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|Juice and Joy|
Of bassboats and guides, both tour and fishing, make thy choice, and worthy the winning.
“He’s throwing them dogs,” Vernon concludes. “That’s what he’s at. Washing his scent.” Earlier we saw a few Walker hounds sniffing through the may-apples without supervision. Vern says they swim over to islands to hunt on their own. We’d rousted a yearling whitetail from its hidden bed of bramble and blackberry at the water’s edge. It ambled up a hill where dogwood petals floated through late March woods charged with the grand gold of nature’s first green. The little deer, like the rabbit we watch now and the hounds it lackadaisically eluded, seemed involved in some perfunctory Edenic venery utterly lacking in urgency.
I’ve never seen a rabbit in water, though of course I know they, like all natural creatures, can swim. The passing bunny manages at least as well as a yappy dog, quiet as a cat, ears back, nub tail raised coquettishly to keep dry. At first we mistook it for an otter, dragging a subtle V through the spatter-painted pine pollen on the skin of the slough. I doubt the rabbit could drown its scent to more committed hounds. By fall the entire company—hare, hart, and hounds—will quicken the chase, but in this early Arkansas spring the woods are peacefully involved in quiescent new beginnings.
Originally drawn to the Ouachita (wash-she-ta) Mountains for the area’s natural beauty—its refreshing absence of billboards, its scenic rivers and grand lakes, including the 49,000-acre Lake Ouachita—I needed a break from gourmet meals and gallery receptions. Staci, my resplendent and sympathetic tour coordinator, scheduled a fishing guide who took sick, calling Vernon Neighbors to rescue me from a red-carpet tour of a springwater bottling company.
Gratefully, I sink into the bucket seat of Vern’s bass boat, sponging sunshine and rigging the multi-piece fly rod I packed into my luggage. Vernon knows what it is, but since his first commission in 1947 he’s never had one aboard. “You set that thing aside, I can put you on some fish,” he counsels. “I got plenty of tackle.”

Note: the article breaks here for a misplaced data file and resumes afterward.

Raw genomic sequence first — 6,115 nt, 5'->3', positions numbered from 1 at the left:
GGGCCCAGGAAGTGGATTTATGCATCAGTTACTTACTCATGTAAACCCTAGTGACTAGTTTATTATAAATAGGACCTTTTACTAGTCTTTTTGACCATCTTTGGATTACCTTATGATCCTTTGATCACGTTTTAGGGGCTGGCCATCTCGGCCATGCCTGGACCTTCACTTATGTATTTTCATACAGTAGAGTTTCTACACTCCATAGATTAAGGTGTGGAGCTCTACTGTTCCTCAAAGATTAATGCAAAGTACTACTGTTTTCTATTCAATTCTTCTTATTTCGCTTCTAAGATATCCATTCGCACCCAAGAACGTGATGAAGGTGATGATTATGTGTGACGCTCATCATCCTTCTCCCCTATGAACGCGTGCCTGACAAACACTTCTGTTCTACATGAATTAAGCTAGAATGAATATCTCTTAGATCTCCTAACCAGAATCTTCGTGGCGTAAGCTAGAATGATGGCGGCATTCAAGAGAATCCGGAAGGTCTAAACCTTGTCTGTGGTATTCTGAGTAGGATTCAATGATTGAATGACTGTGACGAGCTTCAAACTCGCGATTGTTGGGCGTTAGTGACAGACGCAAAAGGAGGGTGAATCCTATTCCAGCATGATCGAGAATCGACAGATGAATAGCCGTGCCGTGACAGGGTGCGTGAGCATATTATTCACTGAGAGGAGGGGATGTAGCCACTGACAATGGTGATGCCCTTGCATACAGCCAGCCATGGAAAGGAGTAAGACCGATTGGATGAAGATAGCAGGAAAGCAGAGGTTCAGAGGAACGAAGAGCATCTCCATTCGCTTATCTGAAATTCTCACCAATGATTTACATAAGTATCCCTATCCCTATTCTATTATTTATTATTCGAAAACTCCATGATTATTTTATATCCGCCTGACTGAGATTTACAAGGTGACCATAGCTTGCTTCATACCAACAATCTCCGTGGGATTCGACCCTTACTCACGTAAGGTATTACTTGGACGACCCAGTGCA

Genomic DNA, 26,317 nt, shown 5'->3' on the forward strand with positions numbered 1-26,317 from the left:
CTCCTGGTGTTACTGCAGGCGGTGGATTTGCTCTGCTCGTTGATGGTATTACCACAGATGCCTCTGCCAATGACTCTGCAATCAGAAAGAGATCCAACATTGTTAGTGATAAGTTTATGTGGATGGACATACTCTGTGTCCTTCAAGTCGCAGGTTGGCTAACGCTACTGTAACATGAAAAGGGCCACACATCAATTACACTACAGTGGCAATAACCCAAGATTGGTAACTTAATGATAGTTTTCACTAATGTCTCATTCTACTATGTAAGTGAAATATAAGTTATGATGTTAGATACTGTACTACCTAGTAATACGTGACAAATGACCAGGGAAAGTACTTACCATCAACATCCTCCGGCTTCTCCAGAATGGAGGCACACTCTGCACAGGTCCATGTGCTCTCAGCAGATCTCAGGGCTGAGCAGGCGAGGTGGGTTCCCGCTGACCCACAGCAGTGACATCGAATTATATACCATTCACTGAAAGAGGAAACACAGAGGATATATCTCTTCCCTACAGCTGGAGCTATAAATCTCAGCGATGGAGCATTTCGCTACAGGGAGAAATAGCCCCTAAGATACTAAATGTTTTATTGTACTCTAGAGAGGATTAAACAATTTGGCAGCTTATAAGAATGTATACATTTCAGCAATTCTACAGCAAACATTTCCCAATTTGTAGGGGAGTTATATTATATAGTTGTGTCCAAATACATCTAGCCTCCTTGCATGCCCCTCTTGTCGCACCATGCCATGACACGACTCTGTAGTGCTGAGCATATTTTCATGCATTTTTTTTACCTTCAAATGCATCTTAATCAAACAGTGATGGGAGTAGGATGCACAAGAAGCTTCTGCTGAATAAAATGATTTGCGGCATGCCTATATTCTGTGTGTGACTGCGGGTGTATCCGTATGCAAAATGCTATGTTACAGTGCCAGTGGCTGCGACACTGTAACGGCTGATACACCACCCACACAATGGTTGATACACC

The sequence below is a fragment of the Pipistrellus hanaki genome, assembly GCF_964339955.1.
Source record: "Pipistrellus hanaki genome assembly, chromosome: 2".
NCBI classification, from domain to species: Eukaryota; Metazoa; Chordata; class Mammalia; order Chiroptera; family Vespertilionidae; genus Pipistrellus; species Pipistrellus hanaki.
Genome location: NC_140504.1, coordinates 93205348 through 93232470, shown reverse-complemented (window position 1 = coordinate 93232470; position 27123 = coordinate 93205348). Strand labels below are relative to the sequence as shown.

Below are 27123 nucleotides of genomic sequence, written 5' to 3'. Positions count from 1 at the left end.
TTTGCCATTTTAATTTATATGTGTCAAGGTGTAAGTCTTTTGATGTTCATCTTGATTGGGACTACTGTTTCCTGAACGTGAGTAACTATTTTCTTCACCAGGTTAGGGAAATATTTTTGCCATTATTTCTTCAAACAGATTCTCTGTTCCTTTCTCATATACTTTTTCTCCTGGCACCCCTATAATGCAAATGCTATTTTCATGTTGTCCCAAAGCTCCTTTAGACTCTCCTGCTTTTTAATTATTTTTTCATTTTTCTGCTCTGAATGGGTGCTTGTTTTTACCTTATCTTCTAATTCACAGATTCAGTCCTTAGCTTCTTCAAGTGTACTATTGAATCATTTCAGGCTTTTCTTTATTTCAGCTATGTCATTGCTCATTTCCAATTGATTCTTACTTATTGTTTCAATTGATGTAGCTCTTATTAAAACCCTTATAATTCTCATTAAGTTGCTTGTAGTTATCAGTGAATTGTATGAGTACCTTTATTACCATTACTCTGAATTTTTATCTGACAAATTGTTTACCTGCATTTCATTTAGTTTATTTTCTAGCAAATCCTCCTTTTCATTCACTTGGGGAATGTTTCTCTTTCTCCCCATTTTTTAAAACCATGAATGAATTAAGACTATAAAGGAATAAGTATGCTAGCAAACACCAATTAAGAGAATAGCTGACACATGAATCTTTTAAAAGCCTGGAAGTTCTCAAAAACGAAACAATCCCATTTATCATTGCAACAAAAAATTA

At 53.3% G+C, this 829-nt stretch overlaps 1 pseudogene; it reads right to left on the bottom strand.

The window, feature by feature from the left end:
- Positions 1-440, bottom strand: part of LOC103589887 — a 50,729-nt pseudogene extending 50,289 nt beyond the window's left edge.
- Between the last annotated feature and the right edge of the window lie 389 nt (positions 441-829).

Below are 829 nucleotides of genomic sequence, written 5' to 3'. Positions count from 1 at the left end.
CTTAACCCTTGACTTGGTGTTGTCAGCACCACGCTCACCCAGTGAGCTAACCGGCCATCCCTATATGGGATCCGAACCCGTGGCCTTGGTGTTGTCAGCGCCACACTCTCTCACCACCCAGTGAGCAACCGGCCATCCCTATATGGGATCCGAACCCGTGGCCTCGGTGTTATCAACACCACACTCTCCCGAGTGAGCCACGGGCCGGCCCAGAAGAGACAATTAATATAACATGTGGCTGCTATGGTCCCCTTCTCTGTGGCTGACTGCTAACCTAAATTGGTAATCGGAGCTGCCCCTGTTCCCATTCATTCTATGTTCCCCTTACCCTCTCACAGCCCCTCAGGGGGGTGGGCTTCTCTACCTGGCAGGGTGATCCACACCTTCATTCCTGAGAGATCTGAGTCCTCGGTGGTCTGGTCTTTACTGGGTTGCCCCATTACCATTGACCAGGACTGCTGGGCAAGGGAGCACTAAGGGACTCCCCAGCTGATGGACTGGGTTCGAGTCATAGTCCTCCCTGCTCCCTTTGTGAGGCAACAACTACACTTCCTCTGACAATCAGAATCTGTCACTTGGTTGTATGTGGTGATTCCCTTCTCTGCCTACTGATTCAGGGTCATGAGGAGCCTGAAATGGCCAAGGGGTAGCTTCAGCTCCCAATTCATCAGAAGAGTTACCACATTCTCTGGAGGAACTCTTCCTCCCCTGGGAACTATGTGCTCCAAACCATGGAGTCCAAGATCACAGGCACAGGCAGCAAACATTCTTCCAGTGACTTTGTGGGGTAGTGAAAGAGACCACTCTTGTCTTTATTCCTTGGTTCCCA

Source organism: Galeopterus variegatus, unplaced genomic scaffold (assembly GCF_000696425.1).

Rigged spinning rods and baitcasters line the bow beside the trolling motor. Vern plunders the white plastic bag of last-minute tackle I picked up at Wal-Mart along with my three-day license. The only item he’ll sanction is a crappy jig I’d thought to sling, if all else fails, into the stippled pewter shades of baitfish I’ve seen from the sixth-floor balcony of the Clarion, where I’m garrisoned for a press trip of travel writers. The tour has been tightly organized, rich and demanding. Bill Clinton’s historic boyhood home, Hot Springs, Arkansas, is a Mecca of civilized leisure, an arts community with resorts, gourmet restaurants, film and music festivals, health spas, golf courses, a hippodrome, and a wealth of pleasantly attractive places I’ve been trying to circumnavigate so I can go fishing.
Hernando de Soto, after stumbling upon the Mississippi River, was in 1541 the first European to visit “the Valley of Vapors,” where warring Indian tribes buried tomahawks and puffed calumets for sufficient truce to steep in the healthful waters. Generating from rain percolating 8,000 feet into the earth, the heated water seeps through cracks and faults leaching minerals from Earth’s bones to resurface at the base of Hot Springs Mountain 4,000 years later in thermal springs pulsing a million gallons of hot artesian water every day.